Macron’s Leadership:Thorns in the Crown?
Since he was elected French president in May 2017, Emmanual Macron has imposed a new style and rhythm on French politics, characterised by: a vertical chain of command; a distrust of intermediaries between the President and the People; a robust form of political expression, based on an explicit rejection of left and right and organised political parties and a routine dismissal of the ‘old world’. The speed and rhythm of the reform program cast Macron as a new ‘fast President’, announcing multiple reforms in a blitzkrieg designed to destabilize the opposition, reminiscent of the early Blair period. At the Davos summit in February 2018, he declared ‘France is back’. Macron is representative of a global brand, admired elsewhere, a model of youthful, reformist and intentional political leadership. Why then has Macron appeared so fragile since Summer 2018?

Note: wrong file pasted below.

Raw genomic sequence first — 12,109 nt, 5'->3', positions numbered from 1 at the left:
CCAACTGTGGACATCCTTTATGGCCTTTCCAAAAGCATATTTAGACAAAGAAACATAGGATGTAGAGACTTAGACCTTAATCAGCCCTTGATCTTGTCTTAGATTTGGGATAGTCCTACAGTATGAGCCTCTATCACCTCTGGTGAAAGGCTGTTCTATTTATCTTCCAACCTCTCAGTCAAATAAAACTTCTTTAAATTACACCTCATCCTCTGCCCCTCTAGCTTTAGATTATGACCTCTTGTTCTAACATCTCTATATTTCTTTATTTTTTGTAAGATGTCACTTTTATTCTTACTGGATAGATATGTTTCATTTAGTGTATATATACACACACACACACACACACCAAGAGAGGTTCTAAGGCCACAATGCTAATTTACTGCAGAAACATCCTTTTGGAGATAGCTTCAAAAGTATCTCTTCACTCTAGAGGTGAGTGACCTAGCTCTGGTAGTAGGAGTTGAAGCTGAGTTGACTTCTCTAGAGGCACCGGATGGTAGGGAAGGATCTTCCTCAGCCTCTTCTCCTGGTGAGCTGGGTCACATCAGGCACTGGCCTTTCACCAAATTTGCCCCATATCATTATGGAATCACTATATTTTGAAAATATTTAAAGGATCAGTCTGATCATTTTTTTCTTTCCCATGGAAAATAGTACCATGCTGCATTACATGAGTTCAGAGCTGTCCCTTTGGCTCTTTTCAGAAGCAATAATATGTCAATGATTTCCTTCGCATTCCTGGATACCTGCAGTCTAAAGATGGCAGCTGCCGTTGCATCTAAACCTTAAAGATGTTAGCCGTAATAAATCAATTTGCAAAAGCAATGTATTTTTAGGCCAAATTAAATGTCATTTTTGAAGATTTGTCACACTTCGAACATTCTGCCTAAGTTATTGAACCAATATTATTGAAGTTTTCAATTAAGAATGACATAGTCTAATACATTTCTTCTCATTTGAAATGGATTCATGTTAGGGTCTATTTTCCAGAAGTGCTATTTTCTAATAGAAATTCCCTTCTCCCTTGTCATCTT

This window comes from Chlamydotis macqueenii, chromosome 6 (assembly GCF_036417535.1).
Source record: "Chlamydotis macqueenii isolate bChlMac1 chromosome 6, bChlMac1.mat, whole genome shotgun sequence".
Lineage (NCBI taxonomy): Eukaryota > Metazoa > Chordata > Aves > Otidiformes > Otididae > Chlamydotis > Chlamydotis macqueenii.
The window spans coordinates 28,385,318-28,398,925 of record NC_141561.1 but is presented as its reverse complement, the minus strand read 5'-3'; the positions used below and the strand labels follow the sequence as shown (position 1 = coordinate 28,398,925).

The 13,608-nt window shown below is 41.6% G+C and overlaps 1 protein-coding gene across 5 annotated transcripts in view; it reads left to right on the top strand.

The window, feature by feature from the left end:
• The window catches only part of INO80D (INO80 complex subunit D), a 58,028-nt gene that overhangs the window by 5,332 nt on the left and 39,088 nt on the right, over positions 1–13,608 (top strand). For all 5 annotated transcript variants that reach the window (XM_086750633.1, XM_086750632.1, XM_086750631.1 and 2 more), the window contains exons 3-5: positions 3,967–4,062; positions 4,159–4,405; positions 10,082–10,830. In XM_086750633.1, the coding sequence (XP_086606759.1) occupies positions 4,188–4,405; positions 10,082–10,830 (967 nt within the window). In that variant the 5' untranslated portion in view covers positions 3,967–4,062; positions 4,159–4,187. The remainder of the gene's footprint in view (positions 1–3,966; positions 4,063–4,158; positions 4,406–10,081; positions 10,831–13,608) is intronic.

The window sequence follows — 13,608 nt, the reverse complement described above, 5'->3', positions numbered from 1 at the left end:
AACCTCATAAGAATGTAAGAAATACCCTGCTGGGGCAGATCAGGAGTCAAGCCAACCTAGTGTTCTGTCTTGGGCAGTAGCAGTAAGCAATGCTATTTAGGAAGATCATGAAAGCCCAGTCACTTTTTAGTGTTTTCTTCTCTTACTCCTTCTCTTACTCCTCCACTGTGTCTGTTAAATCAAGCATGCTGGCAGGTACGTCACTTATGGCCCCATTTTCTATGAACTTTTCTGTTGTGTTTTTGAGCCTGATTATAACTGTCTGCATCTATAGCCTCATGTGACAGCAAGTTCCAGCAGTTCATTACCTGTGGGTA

Alistair Cole is Professor of Politics and Dean of Internationalisation at Sciences Po Lyon. Before that, he was the Vincent Wright Chair Professor in 2007 in Sciences Po Paris. A graduate of LSE and Oxford University, Alistair Cole has published extensively on French and European politics. His latest book – Emmanuel Macron and the re-making of France – will be published in March 2019.
Speaker: Professor Alistair Cole, Sciences Po Lyon,
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